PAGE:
(Episode Runtime: 5:12

Direct YouTube Link: https://www.youtube.com/watch?v=N4yiI52Pxy4

EPISODE REFERENCES:

— Corey Nachreiner, CISSP (@SecAdept)

Watch Out for HummingBad Android Malware

Security researchers at Check Point released their findings about HummingBad this week (pdf), after a five-month long analysis of the Android malware campaign. Since first discovered in February 2016, the malware has infected an estimated 10 million Android devices, earning its developer $300,000 a month in revenue from fraudulent ad clicks and app installs. While devices located in China and India make up a comparatively large percentage of infections, western nations like the United States and Mexico still have estimated victim counts of over 250,000 each.

The HummingBad campaign uses drive-by download attacks hosted on adult content sites to initially infect new victims. During infection, the malware attempts to obtain root access on the victim device by exploiting known Android vulnerabilities. If rooting fails, the malware instead creates a fake system update notification to trick users into granting it system-level permissions. During this rooting process, the malware also downloads several malicious components and apps which contain the actual malevolent functionality.

As mentioned earlier, HummingBad’s main intent is to earn revenue through illegitimate ads and fraudulent app installs.  Device events such as booting, locking or unlocking your screen, and changing your network connectivity trigger the malware’s main process, causing it to display illegitimate ads that include a fake “close” button. Whether you click the ad or the “close” button, HummingBad’s developers earn revenue from the click. Throughout this process, the malware blocks you from returning to your home screen, making it very hard to avoid these evil ads.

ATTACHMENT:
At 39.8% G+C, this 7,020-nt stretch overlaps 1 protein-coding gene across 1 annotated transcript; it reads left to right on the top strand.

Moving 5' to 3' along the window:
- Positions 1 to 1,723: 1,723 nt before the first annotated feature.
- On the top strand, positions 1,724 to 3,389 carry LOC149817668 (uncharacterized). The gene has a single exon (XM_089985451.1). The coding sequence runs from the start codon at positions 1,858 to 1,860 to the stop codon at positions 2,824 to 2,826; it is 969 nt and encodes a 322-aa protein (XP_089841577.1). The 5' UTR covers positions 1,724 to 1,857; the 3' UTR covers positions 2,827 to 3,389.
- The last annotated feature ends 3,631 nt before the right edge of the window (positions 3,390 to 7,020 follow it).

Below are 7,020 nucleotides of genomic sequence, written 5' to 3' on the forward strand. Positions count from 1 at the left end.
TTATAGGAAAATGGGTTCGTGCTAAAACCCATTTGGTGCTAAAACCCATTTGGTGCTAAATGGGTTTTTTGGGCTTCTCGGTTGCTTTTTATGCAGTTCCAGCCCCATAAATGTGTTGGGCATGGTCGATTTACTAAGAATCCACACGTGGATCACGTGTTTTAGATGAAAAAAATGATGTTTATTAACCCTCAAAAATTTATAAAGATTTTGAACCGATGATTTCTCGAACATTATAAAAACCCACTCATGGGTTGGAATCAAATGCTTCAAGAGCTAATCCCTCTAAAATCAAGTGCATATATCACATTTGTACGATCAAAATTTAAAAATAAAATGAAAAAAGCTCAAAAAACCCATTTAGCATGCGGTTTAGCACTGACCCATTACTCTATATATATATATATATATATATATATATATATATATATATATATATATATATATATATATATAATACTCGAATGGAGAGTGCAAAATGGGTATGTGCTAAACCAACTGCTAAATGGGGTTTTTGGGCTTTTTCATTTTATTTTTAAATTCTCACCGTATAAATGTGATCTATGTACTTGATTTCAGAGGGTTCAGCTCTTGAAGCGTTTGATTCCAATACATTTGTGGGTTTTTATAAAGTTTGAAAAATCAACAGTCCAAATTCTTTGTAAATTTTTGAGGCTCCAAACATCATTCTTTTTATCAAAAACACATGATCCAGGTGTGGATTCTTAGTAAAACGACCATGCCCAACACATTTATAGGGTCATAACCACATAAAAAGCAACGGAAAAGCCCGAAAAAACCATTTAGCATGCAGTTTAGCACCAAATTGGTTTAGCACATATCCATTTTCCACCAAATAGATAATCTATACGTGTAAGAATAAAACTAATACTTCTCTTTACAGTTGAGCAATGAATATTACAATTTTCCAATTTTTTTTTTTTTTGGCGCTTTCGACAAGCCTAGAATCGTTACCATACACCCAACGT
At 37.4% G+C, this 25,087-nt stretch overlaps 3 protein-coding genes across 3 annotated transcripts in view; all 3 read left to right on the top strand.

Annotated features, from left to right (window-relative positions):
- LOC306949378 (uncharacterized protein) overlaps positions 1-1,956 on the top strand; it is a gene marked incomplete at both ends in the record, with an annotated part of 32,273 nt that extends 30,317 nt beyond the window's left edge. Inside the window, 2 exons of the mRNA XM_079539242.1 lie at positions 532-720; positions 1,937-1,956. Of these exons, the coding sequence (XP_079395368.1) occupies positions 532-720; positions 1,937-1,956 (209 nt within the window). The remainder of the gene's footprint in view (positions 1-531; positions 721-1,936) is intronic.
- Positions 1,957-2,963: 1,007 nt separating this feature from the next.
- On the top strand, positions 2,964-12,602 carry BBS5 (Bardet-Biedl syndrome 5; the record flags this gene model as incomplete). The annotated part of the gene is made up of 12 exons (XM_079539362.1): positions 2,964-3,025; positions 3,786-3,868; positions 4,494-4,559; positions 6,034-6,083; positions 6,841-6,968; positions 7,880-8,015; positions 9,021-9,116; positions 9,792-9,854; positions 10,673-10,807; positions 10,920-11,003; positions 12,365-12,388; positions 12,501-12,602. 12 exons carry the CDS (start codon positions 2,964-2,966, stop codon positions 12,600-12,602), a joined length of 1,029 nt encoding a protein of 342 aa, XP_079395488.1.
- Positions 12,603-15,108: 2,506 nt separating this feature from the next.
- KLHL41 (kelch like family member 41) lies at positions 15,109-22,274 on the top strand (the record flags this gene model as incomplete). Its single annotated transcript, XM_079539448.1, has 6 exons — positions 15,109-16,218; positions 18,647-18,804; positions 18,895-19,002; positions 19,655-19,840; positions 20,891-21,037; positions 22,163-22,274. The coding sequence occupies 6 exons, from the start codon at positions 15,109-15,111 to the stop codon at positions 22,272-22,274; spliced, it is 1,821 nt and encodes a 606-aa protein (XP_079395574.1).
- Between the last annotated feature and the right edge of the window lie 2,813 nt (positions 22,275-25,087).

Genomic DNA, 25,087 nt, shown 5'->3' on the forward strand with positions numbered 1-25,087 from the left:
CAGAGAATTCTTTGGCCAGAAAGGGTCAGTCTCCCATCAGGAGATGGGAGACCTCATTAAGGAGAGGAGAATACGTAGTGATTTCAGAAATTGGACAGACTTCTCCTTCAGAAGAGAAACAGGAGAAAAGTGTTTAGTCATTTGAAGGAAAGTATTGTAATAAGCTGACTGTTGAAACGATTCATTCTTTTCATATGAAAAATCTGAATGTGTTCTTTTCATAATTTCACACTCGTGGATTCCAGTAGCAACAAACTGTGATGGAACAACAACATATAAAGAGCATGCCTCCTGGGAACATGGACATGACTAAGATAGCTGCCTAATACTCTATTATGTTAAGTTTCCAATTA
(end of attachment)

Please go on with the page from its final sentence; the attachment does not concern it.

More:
While you’re inadvertently clicking these evil ads, another HummingBad process forcefully downloads and installs more unwanted applications on your device, helping earn the authors even more illicit revenue from something called “installation referrals”. Google Play includes mechanisms that share “INSTALL_REFERRER” information with app developers. This mechanism allows legitimate app developers to pay commissions whenever a customer buys or installs their app based on someone’s referral. The HummingBad malware includes a sophisticated process injection technique that can subvert the Google Play referral process. It can imitate clicks on the install/buy/accept buttons in the Google Play store, allowing the malware to simulate app installation referrals.  The malicious process also can inject fake International Mobile Station Equipment Identity (IMEI) numbers during app installation, allowing the same app to be installed multiple times on the same device (which generates even more revenue for these criminals).

If forcing your device into an ad zombie wasn’t bad enough, HummingBad’s root capabilities potentially expose it up to even more  foul play. With full system privilege, Attackers could easily leverage the army of HummingBad-infected devices to launch DDoS attacks or simply use its included functionality to load even worse malware onto infected devices.

Interestingly, Check Point’s report connects HummingBad to the Chinese advertisement and analysis company Yingmob—the same firm linked to the Yispecter iOS malware discovered towards the end of 2015. Yingmob applications, both legitimate and malicious, have an estimated installation base of 85 million devices according to the researcher’s findings. I find this very frightening since it puts Yingmob one malicious update away from creating a massive number of infected devices.